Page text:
Irish co-ops need to consolidate to compete with commercial rivals in the marketplace, said ICOS president, Bertie O’Leary.
Mr O’Leary, who is also Dairygold chairman, told those attending the 39th ICOS National Conference, in Portlaoise, that Irish co-op members are doing themselves no favours by standing alone. Instead, he urged them to unite to enhance their ability to compete internationally.
“It is regrettable that the pace of consolidation in our dairy co-operatives has not been faster,” said Mr O’Leary. “I urge the current generation of chairmen and directors to focus more urgently on the question of rationalisation and consolidation.
“Facing into an ever-increasing, global competitive marketplace, with five international marketing platforms, ten processing co-ops and a further 13 milk-purchasing co-operatives is not serving farmers’ best interests. A key part of achieving more rapid change must be found.”
The ICOS conference examined the challenges facing producers in the global food-supply chain and the role of co-ops in strengthening the hand of their farmer members for the future. The context of the conference is increasingly competitive, globalised trading, including the abolition of EU milk quotas in April, 2015.
Agri-food exports yield €10bn for the Irish economy each year — 12% of all goods exports and 9% of total employment.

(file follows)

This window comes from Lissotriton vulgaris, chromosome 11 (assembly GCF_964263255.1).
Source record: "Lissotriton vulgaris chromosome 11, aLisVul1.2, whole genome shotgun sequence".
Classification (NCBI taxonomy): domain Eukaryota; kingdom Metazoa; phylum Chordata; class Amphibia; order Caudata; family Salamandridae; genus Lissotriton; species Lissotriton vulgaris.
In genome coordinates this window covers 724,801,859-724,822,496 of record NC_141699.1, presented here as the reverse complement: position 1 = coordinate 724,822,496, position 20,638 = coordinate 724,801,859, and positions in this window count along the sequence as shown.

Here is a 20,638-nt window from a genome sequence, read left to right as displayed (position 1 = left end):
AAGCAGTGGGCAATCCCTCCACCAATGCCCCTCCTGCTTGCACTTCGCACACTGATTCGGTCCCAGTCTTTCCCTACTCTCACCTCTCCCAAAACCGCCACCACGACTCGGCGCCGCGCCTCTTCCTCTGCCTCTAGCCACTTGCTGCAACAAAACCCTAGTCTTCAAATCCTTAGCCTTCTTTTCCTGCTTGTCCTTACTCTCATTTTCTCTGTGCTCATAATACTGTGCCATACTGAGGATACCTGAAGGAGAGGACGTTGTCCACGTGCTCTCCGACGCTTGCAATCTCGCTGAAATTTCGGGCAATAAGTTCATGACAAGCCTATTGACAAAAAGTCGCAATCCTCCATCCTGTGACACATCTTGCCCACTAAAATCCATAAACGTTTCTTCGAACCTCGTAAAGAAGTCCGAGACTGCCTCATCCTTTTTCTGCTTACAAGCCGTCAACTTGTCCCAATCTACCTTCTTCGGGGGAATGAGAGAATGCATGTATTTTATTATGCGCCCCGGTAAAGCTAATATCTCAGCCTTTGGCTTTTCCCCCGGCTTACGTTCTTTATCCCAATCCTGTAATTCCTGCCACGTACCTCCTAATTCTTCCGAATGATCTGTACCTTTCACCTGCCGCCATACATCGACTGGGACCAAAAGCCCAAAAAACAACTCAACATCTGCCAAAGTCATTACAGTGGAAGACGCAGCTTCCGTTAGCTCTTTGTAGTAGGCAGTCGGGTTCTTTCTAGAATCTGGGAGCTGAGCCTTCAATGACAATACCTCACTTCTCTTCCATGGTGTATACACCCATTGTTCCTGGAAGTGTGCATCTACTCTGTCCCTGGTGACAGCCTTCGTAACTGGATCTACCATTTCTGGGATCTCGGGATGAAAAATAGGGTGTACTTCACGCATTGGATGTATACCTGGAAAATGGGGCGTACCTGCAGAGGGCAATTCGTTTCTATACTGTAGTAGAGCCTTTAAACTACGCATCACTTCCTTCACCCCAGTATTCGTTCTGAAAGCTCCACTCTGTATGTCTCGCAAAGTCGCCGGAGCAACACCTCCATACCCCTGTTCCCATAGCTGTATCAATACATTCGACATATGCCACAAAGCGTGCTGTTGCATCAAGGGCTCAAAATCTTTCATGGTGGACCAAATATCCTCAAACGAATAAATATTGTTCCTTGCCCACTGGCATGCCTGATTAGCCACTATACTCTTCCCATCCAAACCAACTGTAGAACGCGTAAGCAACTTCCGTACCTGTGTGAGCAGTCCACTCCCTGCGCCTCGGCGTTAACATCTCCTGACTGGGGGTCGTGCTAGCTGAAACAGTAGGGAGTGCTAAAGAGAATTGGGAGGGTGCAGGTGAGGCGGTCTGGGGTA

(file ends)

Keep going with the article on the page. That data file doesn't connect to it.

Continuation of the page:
Dairy goods comprise €3bn of this, beef €2.1bn, and prepared foods €1.6bn — collectively accounting for two thirds of all exports. Ireland also exports €240m in live animals each year.
The Plunkett Institute for Co-operative Governance was also unveiled at the conference. Together with ICOS, this will act as an expert body supporting the governance of Irish co-operative organisations and continuous professional development.
The institute is named after Sir Horace Plunkett (1854–1932), founder of the Irish Co-operative movement.
Mr O’Leary said: “Plunkett’s rationale of ‘better farming, better business, better living’ remains the driving influence for the Irish co-operative sector, where modern-day producers must organise strongly to look after their own future interests in the marketplace.
“For the current generation of Irish farmers, the challenge of global competition, and the challenge of extracting a fair margin from the marketplace, is becoming ever more complex.
“They must continue to co-operate in a manner that enables them to compete with large, investor-owned firms. To do so, they must have the necessary leadership and management skills, and this is where The Plunkett Institute will play an important and strategic role,” he said.
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